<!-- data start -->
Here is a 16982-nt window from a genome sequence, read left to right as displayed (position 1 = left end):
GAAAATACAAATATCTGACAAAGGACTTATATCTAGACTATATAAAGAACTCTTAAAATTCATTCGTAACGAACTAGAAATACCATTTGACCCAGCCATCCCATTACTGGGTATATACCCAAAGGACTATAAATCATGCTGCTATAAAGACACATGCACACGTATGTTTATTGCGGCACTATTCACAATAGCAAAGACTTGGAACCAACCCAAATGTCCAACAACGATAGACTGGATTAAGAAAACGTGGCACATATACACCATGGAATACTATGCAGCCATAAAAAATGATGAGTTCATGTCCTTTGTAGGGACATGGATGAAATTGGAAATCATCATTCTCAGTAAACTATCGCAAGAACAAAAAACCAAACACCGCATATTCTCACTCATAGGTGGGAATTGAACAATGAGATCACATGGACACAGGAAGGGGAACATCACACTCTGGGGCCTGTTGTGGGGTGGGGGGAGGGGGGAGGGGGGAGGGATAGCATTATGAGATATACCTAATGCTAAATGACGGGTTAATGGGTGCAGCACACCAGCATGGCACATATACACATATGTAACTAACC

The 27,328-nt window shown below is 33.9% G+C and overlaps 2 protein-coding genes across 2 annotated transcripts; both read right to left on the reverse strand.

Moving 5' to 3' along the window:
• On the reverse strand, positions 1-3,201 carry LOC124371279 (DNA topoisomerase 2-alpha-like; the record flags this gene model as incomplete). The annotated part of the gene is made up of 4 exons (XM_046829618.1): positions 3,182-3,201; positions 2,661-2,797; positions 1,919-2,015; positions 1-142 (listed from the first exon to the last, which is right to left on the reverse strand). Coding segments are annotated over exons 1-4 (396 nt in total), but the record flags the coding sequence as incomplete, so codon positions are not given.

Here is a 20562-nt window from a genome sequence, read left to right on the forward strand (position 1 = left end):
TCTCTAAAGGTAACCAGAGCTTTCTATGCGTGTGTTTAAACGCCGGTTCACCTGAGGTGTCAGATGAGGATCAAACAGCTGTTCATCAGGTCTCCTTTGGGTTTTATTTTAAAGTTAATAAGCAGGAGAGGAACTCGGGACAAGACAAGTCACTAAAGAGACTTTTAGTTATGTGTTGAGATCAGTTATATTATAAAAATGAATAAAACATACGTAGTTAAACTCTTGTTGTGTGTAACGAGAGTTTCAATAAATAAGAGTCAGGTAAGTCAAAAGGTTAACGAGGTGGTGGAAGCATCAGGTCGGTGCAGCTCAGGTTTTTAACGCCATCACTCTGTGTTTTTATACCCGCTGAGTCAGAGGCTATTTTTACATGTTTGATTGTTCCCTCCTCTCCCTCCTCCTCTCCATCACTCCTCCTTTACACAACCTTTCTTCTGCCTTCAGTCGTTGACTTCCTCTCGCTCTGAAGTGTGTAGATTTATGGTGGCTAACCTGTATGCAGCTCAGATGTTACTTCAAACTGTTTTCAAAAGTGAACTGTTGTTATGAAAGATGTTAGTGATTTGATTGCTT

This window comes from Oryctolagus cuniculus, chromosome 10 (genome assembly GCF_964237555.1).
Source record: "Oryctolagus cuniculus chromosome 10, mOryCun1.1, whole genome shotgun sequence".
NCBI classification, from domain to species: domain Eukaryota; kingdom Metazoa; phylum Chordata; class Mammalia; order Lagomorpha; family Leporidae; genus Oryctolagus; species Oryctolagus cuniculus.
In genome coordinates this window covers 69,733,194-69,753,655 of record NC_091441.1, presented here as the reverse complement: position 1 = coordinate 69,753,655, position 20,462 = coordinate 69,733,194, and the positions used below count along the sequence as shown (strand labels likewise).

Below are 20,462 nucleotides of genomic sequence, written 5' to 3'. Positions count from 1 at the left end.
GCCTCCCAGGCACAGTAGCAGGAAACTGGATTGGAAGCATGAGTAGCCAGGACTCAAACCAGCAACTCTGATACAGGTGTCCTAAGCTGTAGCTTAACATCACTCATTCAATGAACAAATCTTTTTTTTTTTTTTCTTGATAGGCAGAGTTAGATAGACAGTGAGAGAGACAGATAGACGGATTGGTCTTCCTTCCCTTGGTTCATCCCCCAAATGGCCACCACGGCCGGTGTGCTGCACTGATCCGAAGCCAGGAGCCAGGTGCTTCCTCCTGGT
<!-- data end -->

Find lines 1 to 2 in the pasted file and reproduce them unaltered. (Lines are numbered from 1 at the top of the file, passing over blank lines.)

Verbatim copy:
Here is a 16982-nt window from a genome sequence, read left to right as displayed (position 1 = left end):
GAAAATACAAATATCTGACAAAGGACTTATATCTAGACTATATAAAGAACTCTTAAAATTCATTCGTAACGAACTAGAAATACCATTTGACCCAGCCATCCCATTACTGGGTATATACCCAAAGGACTATAAATCATGCTGCTATAAAGACACATGCACACGTATGTTTATTGCGGCACTATTCACAATAGCAAAGACTTGGAACCAACCCAAATGTCCAACAACGATAGACTGGATTAAGAAAACGTGGCACATATACACCATGGAATACTATGCAGCCATAAAAAATGATGAGTTCATGTCCTTTGTAGGGACATGGATGAAATTGGAAATCATCATTCTCAGTAAACTATCGCAAGAACAAAAAACCAAACACCGCATATTCTCACTCATAGGTGGGAATTGAACAATGAGATCACATGGACACAGGAAGGGGAACATCACACTCTGGGGCCTGTTGTGGGGTGGGGGGAGGGGGGAGGGGGGAGGGATAGCATTATGAGATATACCTAATGCTAAATGACGGGTTAATGGGTGCAGCACACCAGCATGGCACATATACACATATGTAACTAACC